CW Argon-ion laser initiated aluminum induced crystallization (AIC) of RF magnetron sputtered amorphous silicon (a-Si) thin films has been investigated. It was found that lasers could be effectively used to initiate AIC process at very low threshold power densities. An argon-ion laser (λ=514.5 nm) was used to anneal Al/a-Si/glass structures with varying power densities ranging between 55 and 125 W/cm2 and exposure times ranging from 10 to 120 s. X-ray diffraction analysis showed the resulting films to be polycrystalline. The crystallization rate increased both with power density and exposure time. Environmental scanning electron microscopy (ESEM) analysis showed that the surface features change with increasing power density and irradiation time. A dendritic growth pattern was observed in the initial stages of interaction between the films. A strong crystalline Raman peak at around 520 cm-1 was observed in the Raman spectra of the crystallized samples.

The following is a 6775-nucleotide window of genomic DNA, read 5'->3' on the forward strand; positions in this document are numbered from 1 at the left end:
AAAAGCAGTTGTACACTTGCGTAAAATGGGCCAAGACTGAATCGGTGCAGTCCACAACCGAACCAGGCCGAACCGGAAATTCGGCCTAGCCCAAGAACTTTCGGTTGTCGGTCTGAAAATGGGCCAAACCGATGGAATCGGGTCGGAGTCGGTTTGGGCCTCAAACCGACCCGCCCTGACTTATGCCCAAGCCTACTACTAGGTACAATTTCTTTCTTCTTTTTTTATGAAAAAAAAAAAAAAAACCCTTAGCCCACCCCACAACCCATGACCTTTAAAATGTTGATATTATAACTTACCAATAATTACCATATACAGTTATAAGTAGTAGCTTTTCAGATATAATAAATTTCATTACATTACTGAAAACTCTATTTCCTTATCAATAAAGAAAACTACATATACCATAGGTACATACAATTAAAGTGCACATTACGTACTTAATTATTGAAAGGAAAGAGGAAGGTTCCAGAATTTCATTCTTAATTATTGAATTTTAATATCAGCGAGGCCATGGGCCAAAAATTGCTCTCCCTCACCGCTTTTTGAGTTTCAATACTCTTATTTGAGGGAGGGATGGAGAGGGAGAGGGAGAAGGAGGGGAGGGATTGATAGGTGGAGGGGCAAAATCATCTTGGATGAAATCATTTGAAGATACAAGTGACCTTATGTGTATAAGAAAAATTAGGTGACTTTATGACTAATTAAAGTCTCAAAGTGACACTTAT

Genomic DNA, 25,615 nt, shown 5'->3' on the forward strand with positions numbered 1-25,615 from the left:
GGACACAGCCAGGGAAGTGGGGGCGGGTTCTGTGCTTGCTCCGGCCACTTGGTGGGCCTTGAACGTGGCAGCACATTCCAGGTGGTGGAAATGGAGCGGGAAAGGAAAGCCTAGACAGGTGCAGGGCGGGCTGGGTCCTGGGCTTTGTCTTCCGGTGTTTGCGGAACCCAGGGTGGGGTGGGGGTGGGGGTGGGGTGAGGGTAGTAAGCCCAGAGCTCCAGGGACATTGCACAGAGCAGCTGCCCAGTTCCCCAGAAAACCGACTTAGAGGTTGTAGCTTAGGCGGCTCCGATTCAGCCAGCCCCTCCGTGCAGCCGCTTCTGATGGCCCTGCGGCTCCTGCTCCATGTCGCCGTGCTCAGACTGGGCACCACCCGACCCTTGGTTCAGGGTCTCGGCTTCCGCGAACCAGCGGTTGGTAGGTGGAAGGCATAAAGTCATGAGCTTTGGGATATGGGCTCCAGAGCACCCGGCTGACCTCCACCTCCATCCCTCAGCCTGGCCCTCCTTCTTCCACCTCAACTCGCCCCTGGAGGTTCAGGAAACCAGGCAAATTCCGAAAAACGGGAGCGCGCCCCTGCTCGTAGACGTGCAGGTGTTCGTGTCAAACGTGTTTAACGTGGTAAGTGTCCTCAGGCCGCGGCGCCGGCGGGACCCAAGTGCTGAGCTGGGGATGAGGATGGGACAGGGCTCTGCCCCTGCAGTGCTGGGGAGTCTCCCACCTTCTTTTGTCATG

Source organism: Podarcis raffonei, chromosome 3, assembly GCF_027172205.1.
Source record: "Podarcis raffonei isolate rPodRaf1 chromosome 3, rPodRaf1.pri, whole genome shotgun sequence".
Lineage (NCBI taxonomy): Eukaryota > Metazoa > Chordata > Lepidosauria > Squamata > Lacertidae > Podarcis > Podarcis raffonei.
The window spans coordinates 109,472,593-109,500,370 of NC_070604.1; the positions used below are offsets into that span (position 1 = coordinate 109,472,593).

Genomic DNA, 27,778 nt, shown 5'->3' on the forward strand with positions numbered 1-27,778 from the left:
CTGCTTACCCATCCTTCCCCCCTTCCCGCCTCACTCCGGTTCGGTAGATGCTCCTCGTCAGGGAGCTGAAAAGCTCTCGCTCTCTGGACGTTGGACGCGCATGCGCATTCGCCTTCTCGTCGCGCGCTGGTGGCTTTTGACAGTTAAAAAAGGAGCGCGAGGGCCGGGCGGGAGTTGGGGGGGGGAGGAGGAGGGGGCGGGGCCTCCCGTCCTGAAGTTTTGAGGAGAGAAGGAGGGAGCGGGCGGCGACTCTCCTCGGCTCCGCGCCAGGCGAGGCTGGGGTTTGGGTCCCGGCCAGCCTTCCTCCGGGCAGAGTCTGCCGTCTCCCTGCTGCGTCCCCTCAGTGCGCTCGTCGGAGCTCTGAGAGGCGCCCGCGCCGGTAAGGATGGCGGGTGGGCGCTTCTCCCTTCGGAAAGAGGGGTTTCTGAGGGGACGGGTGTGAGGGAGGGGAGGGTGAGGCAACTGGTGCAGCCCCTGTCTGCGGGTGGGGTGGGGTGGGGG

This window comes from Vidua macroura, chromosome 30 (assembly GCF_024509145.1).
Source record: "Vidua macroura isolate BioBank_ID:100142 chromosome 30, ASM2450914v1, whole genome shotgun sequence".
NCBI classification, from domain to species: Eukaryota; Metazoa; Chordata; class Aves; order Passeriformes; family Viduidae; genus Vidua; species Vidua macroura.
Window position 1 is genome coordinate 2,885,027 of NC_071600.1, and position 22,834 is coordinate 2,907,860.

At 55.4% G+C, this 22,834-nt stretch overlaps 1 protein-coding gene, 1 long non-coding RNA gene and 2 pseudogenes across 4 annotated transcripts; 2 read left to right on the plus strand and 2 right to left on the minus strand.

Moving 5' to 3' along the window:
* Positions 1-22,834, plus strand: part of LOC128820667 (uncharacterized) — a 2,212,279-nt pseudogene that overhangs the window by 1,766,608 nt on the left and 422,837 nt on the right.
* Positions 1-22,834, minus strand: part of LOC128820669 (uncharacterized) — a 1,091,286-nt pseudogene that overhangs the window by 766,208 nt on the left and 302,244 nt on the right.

Polycrystalline CdTe thin-film solar cells have shown high potential for low cost, large-area module fabrication. But successful large-scale commercial production has been elusive. Fabrication of the basic n-CdS/p-CdTe heterojunction is possible by a wide variety of methods, including close-spaced sublimation, vapor-transport deposition, electrodeposition, chemical bath deposition, and magnetron sputtering. An overview of these methods is presented as well as the role of the postdeposition “activation” treatment using CdCl2 and issues related to the difficulty of obtaining low resistance back contacts to CdTe. We present some of our recent fabrication results using rf magnetron sputtering and discuss some of the advantages that appear possible from the use of sputtering methods in this class of materials. Some of these advantages are particularly relevant as the polycrystalline thin-film PV community addresses the challenges of fabricating tandem cells with efficiencies over 25%.
This paper presents results of the spatial and frequency detection limits of an integrated array of 32 one-dimensional amorphous silicon thin film position sensitive detectors with a nip structure, under continuous and pulsed laser operation conditions. The data obtained show that 0.45×0.06 cm arrays, occupying a total active area of about 1 cm2 have a spatial resolution better than 10 m m (modulation transfer function of about 0.2), with a cut-off frequency of about 6.8 KHz. Besides that, under pulsed laser conditions the device non-linearity has its minimum (about 1.6%), for a frequency of about 200Hz. Up to the limits of the cut-off frequency, the device nonlinearity increases to values above 4%.